Thursday, October 18, 2007

The Hindu Business Line : What are ‘Participatory notes’?

There has been talk about 'banning' Participatory Notes after the unexplicable rise in the Indian stock markets in the last few days. What exactly are 'Participatory Notes' or PNs?

The article below in The Hindu Business Line attempts to throw some light on PNs

What are ‘Participatory notes’?

D. Sampathkumar

Mumbai, Oct. 17

‘Participatory notes’ are instruments that derive their value from an underlying financial instrument such as an equity share and, hence, the word, ‘derivative instruments’.

When the Indian capital market regulator permitted, back in 1992, foreign institutional investors (FIIs) to register and trade in Indian securities, every one assumed that they would make proprietary investments out of their own capital.
3rd-party investments

There was no question of their trading on anyone else’s behalf. But as it turned out, FIIs were merely acting as a conduit for third-party investments.

But some of these third-party investors had their own preferences in the matter of what Indian stocks that they would like to own with its own risk and reward characteristics. In order to ring fence, each such pool of investments they created accounts or ‘sub-accounts’ in FII parlance.
Sub-account holders

But even sub-account holders, it turned out, were not investing their own money but were in fact raising money from a multitude of high net worth individuals.

They were issued pieces of paper that derived its value from underlying equity instruments of Indian corporates.

The participatory notes were now well truly launched. International investments got a little more complicated with sub-account investment institutions raising loan funds as securitised paper, with a pool of underlying equity shares of Indian companies.

All this leveraged money got further leveraged with the investments going into not just equity shares but derivative instruments (futures and options) of shares of Indian corporates.

Thus one could have a sub account holder of a registered FII investing a combination of subscriptions by a group of investors topped up with funds borrowed by floating yet another piece of tradable instrument using a pool of participatory notes as collateral.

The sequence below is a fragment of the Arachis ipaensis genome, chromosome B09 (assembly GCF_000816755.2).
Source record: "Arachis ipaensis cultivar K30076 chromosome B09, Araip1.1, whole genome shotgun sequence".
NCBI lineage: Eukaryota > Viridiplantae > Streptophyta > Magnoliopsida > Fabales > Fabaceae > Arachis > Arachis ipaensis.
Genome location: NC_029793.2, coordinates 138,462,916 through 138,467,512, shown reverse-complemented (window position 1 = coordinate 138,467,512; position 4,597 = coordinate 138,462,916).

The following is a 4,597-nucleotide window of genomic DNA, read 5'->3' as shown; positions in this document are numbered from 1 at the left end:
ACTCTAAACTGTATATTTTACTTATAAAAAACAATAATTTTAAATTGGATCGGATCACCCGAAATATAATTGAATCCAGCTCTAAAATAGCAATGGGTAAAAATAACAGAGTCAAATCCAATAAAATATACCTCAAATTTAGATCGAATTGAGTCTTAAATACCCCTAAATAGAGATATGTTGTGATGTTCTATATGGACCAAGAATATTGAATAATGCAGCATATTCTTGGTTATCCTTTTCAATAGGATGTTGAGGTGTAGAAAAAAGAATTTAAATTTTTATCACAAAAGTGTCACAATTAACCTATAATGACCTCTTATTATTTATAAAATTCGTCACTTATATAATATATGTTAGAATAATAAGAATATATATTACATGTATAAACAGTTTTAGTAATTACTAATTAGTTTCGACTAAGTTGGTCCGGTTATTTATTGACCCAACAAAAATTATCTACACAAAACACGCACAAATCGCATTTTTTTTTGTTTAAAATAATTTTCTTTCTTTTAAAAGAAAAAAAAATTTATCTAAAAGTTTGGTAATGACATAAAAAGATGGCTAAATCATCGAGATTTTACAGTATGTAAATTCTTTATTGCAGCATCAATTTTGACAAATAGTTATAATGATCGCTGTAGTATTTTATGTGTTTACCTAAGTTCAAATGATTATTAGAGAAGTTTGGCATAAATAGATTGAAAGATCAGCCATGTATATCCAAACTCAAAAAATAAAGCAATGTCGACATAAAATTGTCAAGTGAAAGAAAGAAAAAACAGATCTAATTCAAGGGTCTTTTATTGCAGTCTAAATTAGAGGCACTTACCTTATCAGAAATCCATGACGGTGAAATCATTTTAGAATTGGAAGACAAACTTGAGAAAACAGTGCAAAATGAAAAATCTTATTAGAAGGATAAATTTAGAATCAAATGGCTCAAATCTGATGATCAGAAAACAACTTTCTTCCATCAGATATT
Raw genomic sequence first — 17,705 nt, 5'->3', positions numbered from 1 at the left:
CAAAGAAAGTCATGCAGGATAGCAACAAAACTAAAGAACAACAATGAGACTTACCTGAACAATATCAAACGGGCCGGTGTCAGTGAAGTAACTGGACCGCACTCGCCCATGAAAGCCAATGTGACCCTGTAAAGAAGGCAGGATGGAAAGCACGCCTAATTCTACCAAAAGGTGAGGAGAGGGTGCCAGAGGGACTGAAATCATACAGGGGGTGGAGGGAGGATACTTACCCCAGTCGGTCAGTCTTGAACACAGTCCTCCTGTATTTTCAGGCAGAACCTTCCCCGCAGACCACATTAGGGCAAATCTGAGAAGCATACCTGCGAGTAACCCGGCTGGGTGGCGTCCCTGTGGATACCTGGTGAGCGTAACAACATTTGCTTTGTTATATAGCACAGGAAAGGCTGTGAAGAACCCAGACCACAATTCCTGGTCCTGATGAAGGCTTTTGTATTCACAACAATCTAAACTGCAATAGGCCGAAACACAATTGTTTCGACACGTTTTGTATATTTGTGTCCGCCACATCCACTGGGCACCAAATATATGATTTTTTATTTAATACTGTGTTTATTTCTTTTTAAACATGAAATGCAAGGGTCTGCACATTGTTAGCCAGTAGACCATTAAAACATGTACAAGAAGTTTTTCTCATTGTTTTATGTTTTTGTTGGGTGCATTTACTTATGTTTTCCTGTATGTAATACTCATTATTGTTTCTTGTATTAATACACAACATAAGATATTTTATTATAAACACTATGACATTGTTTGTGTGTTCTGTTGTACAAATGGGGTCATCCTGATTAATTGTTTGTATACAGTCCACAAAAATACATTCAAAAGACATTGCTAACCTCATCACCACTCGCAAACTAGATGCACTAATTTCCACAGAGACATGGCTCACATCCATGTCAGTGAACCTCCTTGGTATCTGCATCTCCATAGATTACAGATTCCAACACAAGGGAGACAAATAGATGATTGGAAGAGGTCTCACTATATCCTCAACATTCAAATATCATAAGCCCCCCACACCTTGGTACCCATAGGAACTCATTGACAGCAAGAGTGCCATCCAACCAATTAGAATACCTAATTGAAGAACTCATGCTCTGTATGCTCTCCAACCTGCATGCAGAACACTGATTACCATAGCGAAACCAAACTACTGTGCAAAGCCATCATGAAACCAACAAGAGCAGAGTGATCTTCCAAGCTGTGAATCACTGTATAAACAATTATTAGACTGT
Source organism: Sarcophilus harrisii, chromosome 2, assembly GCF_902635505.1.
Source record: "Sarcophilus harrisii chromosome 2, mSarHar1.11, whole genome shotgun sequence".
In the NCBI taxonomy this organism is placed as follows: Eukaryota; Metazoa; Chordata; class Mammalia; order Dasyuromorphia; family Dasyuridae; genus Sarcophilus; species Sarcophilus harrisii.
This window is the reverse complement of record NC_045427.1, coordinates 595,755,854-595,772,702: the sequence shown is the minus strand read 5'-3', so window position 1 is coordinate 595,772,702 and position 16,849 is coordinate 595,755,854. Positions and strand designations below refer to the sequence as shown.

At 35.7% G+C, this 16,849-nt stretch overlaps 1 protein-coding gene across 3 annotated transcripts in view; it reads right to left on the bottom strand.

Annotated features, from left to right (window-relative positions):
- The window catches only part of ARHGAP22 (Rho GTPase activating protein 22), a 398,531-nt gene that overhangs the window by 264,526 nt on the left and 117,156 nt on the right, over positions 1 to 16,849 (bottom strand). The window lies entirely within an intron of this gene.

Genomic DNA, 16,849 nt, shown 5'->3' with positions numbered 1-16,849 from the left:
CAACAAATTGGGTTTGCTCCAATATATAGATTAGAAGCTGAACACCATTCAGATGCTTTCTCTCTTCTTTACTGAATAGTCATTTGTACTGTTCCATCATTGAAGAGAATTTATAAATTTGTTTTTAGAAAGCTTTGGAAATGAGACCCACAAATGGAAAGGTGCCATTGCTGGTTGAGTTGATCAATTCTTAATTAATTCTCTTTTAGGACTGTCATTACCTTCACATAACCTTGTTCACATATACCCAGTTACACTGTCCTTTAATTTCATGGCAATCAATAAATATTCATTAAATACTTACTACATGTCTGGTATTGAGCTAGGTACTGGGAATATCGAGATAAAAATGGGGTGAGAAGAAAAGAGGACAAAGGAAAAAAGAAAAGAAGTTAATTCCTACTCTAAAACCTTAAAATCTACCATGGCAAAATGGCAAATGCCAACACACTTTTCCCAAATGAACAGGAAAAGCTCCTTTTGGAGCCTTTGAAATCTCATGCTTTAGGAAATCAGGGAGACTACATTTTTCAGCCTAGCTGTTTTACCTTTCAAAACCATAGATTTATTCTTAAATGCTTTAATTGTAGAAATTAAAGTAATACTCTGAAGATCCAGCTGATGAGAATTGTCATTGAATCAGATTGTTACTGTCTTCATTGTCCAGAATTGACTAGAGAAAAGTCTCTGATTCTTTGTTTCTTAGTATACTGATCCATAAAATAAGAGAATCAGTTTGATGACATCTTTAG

But the tale of leveraged investments became a little more complex with a $100 of such funds getting invested, for example, not in Reliance shares but into futures contract on Reliance shares.
Futures contract

Now, in a futures contract, one did not have to invest the full value of the contract. It is enough if put up a small margin and topped it up each depending on how the share price moved.

The potential of $100 got further magnified.

It is easy to see the super structure of heavily leveraged investments flowing into the Indian stock market. That is without even thinking of whatever private financial arrangements that each one of investors in the original pool of investments that gave rise to the participatory notes.
Global liquidity

All of this became possible when there was a global liquidity thanks to the economic policies of the West and more particularly the US.

A financial distress for one lender who participated in leveraged transaction of investments of a sub-account holder of an FII who had invested in the Indian stock market can cause him to call back his loan.

This could lead to the sub-account holder closing out his futures position in the underlying share which caused the latter’s future price to fall.
Share prices

Since future prices are in turn linked to the spot prices of the same share, there is a price correction in the spot price as well.

The fall in share price erodes not just the overseas investor’s wealth but that of domestic investors as well.

The depreciation of the rupee’s value against other currencies or wiping out huge chunk of the RBI’s currency reserves when the liquidated investments goes out of the country, are the other unintended consequences of the FII play on the Indian stock market.

The Hindu Business Line : What are ‘Participatory notes’?

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